Here, researchers investigate the role of the VCP gene in producing cardiac hypertrophy as a response to hypertension, or high blood pressure. Blood vessels become stiff with age, the result of cross-linking, calcification, and dysfunction in the smooth muscle that controls contraction and dilation. This causes hypertension by breaking the finely balanced feedback systems that regulate blood pressure in response to environmental circumstances. Hypertension in turn causes cardiac hypertrophy: heart tissue expands inappropriately to become both larger and weaker. At the end of this road lies death due to heart failure or structural failure of critical blood vessels in a high pressure environment. Addressing the root causes would be the best way forward, but most research groups are more interested in controlling mechanisms at later stages of the process, such as VCP. Therapies based on this sort of work have the potential to produce some benefits, but nowhere near as comprehensively as reversal of vascular stiffness.
Pressure overload-induced cardiac hypertrophy, such as that caused by chronic hypertension, is a major independent risk factor for heart failure. Accumulating evidences from studies in patients and animal models suggest that cardiac hypertrophy induced by chronic pressure overload is not a compensatory but rather a maladaptive process. Despite intensive research efforts over several decades, the molecular mechanisms of hypertrophic heart failure are not fully understood. Therefore, it has become compulsory to identify novel targets involved in the pathogenesis of cardiac hypertrophy and its transition to heart failure.
Our previous studies identified valosin-containing protein (VCP) in the heart and showed that it is a critical mediator of cardiomyocyte survival under ischemic stress both in vitro and in vivo. However, the role of VCP in cardiac growth or hypertrophy under stress conditions was completely unknown. We observed that VCP expression was significantly down-regulated in the hypertrophic left ventricle (LV) tissues of both hypertensive rats and transverse aortic constriction (TAC)-induced pressure-overloaded mice. These findings demonstrated a strong link between down-regulation of VCP expression and hypertensive cardiomyopathy. Reciprocally, cardiac-specific overexpression of VCP in a transgenic (TG) mouse significantly attenuated the pressure overload-induced cardiac hypertrophy. These data together suggested that VCP plays a critical role in pressure overload-induced cardiac hypertrophy.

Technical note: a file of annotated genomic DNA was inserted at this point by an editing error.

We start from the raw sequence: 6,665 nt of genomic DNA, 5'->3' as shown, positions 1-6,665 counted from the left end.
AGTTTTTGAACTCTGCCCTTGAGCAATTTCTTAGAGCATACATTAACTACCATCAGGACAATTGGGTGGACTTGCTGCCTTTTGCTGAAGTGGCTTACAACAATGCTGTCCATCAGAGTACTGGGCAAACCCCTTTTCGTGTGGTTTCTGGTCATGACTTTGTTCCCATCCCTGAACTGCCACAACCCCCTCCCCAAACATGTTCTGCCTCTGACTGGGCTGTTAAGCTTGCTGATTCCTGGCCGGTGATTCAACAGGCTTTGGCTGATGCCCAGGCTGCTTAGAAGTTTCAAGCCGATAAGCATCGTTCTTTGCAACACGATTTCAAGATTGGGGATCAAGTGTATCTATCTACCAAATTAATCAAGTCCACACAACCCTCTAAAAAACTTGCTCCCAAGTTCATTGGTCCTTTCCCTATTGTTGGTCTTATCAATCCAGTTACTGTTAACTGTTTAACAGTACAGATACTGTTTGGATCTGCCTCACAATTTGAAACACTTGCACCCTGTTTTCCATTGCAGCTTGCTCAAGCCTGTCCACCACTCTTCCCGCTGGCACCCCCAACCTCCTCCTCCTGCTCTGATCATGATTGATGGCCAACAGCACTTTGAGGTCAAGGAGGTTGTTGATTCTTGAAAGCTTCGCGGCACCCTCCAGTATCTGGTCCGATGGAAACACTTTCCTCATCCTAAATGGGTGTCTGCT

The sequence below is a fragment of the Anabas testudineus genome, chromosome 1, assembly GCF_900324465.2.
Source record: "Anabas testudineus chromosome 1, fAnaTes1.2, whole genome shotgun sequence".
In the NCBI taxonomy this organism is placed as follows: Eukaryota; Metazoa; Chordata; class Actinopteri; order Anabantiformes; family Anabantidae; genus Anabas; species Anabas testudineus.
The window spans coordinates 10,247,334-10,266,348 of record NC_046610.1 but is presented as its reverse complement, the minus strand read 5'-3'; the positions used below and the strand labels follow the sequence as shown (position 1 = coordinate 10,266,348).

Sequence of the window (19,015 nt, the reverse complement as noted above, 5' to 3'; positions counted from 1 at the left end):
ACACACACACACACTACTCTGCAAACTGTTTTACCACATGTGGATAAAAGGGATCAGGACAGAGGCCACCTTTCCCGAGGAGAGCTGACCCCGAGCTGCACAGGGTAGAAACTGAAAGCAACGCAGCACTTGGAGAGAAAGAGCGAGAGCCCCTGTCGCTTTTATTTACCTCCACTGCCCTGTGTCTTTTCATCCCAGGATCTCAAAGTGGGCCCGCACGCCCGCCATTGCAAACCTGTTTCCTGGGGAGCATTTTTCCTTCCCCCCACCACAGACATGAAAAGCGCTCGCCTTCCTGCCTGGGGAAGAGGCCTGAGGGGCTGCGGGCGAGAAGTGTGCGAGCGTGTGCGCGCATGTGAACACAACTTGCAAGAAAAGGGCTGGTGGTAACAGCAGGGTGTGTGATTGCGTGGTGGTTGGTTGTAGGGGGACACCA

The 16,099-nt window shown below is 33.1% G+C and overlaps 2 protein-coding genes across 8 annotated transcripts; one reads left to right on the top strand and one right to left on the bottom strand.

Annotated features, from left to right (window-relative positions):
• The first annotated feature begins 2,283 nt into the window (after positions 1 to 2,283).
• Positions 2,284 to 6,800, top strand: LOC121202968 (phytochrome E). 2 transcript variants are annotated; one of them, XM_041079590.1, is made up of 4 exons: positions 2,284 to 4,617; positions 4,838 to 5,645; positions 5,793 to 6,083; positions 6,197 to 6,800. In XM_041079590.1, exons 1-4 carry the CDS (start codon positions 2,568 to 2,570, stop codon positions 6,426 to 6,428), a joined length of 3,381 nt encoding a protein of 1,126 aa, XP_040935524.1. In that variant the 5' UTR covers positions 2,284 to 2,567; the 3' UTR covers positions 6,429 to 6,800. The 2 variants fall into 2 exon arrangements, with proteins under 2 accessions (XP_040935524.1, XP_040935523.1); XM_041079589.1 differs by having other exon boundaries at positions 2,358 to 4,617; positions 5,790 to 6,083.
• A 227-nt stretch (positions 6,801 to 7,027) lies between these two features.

Direct evidence of VCP's cardioprotective effect was shown in an in vitro study where VCP was downregulated in AngII-induced hypertrophic cardiomyocytes in a dose- and time-dependent manner, whereas the overexpression of VCP prevented AngII-induced cardiomyocyte hypertrophy. In addition, we also found that VCP plays a dual role on the regulation of the mechanistic target of rapamycin (mTOR) signaling in the heart: activating the survival-promoting mTORC2 but repressing the stress-induced growth-promoting mTORC1. These data suggested that VCP acts as a negative regulator of mTORC1 under stress of pressure overload. These selective effects of VCP on mTORC1 and mTORC2 are different from that of other mTOR regulators identified in the heart, such as rapamycin, and also distinct from the function of VCP observed in other tissues. Moreover, VCP suppressed mTORC1 signaling only under the stress of TAC but not at the baseline condition.
Our data collectively concluded that pressure overload reduced VCP expression in the heart which attenuated the inhibitive effect of VCP on mTORC1 signaling, subsequently promoting the pro-growth pathway and resulting in cardiac hypertrophy. These findings bring new insights to the regulatory effects of VCP in the heart and also lead to a new therapeutic target for pressure overload-induced cardiac pathogenesis.